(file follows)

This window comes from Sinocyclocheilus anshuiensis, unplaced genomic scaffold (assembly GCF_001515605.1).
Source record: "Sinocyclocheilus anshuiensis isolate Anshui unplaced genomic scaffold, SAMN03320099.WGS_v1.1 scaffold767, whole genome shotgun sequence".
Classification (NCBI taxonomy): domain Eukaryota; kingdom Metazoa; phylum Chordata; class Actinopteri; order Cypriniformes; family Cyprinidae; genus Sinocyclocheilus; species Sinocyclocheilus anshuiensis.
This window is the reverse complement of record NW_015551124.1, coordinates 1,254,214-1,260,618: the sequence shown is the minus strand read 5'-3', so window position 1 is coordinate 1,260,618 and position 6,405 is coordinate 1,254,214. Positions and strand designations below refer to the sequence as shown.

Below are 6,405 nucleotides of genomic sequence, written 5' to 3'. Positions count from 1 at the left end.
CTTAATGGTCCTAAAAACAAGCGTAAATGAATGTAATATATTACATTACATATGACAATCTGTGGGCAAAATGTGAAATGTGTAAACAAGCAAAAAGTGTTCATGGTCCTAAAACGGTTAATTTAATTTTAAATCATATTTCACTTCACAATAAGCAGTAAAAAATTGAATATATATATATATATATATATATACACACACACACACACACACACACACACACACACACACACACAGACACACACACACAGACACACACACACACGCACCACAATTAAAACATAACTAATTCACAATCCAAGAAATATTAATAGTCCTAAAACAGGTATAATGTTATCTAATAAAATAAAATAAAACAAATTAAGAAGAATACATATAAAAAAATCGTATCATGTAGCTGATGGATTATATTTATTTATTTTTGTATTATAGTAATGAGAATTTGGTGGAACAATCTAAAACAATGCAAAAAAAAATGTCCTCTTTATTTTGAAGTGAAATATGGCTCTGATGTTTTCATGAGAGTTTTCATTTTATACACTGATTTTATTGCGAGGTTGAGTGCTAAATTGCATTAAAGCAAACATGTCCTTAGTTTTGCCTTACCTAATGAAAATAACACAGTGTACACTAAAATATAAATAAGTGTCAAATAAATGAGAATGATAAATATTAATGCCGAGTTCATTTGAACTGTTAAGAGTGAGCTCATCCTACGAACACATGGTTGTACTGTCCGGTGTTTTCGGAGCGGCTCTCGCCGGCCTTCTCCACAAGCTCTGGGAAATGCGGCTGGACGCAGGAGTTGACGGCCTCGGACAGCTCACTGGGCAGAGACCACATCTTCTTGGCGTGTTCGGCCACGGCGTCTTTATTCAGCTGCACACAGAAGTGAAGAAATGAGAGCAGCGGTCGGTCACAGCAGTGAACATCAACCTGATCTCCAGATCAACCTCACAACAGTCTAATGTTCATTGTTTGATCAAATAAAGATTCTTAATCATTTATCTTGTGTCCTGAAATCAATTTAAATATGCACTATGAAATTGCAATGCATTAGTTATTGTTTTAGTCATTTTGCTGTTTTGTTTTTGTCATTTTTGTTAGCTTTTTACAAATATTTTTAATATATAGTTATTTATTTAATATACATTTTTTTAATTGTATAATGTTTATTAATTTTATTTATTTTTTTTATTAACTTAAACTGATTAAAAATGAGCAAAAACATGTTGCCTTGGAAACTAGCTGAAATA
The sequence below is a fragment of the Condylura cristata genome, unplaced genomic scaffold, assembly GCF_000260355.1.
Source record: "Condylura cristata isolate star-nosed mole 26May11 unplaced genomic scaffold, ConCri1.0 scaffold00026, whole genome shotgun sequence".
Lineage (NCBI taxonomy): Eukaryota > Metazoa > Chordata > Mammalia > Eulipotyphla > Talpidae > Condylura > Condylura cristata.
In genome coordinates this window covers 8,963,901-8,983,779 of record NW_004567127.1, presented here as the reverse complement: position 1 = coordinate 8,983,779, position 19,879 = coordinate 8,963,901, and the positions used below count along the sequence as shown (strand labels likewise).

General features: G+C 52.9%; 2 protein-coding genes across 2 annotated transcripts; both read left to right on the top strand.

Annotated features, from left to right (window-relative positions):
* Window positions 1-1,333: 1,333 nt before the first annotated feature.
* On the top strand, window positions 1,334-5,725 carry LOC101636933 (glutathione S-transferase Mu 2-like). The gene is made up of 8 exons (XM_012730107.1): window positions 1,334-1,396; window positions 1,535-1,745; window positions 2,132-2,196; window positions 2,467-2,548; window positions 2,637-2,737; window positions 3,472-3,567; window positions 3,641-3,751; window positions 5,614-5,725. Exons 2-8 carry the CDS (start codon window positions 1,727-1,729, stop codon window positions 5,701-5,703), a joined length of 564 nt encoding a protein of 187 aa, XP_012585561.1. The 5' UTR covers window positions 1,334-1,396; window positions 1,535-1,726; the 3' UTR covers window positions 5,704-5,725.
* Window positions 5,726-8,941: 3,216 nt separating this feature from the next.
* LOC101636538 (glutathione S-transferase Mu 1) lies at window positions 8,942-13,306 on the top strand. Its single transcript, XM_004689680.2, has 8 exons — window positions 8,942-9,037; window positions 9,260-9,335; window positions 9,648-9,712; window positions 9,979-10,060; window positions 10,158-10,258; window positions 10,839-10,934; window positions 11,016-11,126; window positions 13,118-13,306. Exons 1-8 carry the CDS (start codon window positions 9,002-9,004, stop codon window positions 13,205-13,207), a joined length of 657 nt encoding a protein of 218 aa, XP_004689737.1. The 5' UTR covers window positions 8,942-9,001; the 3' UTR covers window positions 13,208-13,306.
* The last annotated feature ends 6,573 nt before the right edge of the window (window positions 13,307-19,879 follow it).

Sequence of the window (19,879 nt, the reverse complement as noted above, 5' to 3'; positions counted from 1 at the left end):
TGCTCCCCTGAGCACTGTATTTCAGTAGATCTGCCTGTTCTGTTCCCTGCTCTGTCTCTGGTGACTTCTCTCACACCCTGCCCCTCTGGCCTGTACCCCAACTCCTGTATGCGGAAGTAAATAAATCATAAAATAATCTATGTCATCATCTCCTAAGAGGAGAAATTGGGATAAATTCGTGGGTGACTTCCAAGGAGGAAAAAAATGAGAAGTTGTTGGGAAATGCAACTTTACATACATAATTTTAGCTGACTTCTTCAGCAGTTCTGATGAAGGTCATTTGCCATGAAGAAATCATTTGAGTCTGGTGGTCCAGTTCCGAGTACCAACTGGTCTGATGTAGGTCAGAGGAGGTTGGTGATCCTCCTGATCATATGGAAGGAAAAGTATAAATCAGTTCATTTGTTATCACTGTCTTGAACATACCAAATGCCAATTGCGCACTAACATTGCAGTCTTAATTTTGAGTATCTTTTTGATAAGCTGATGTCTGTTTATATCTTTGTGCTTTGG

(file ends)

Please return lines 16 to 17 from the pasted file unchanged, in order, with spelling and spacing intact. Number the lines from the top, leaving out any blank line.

* LOC101636538 (glutathione S-transferase Mu 1) lies at window positions 8,942-13,306 on the top strand. Its single transcript, XM_004689680.2, has 8 exons — window positions 8,942-9,037; window positions 9,260-9,335; window positions 9,648-9,712; window positions 9,979-10,060; window positions 10,158-10,258; window positions 10,839-10,934; window positions 11,016-11,126; window positions 13,118-13,306. Exons 1-8 carry the CDS (start codon window positions 9,002-9,004, stop codon window positions 13,205-13,207), a joined length of 657 nt encoding a protein of 218 aa, XP_004689737.1. The 5' UTR covers window positions 8,942-9,001; the 3' UTR covers window positions 13,208-13,306.
* The last annotated feature ends 6,573 nt before the right edge of the window (window positions 13,307-19,879 follow it).